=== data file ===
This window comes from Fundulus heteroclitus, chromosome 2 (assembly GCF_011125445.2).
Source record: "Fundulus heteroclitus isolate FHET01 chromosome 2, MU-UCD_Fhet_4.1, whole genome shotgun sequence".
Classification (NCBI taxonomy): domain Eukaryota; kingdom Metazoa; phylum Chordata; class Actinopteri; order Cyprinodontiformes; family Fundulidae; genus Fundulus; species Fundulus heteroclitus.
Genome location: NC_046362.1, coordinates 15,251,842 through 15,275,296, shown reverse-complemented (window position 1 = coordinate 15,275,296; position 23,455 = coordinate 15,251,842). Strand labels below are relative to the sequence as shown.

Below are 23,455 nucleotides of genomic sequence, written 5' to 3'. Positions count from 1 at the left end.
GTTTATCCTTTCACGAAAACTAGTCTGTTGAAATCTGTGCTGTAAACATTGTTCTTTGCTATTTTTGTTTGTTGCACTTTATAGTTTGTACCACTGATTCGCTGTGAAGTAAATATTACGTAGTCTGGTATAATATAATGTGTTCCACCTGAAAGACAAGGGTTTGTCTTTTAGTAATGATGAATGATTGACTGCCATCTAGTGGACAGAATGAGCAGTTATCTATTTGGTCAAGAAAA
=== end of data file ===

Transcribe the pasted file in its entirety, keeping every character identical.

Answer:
This window comes from Fundulus heteroclitus, chromosome 2 (assembly GCF_011125445.2).
Source record: "Fundulus heteroclitus isolate FHET01 chromosome 2, MU-UCD_Fhet_4.1, whole genome shotgun sequence".
Classification (NCBI taxonomy): domain Eukaryota; kingdom Metazoa; phylum Chordata; class Actinopteri; order Cyprinodontiformes; family Fundulidae; genus Fundulus; species Fundulus heteroclitus.
Genome location: NC_046362.1, coordinates 15,251,842 through 15,275,296, shown reverse-complemented (window position 1 = coordinate 15,275,296; position 23,455 = coordinate 15,251,842). Strand labels below are relative to the sequence as shown.

Below are 23,455 nucleotides of genomic sequence, written 5' to 3'. Positions count from 1 at the left end.
GTTTATCCTTTCACGAAAACTAGTCTGTTGAAATCTGTGCTGTAAACATTGTTCTTTGCTATTTTTGTTTGTTGCACTTTATAGTTTGTACCACTGATTCGCTGTGAAGTAAATATTACGTAGTCTGGTATAATATAATGTGTTCCACCTGAAAGACAAGGGTTTGTCTTTTAGTAATGATGAATGATTGACTGCCATCTAGTGGACAGAATGAGCAGTTATCTATTTGGTCAAGAAAA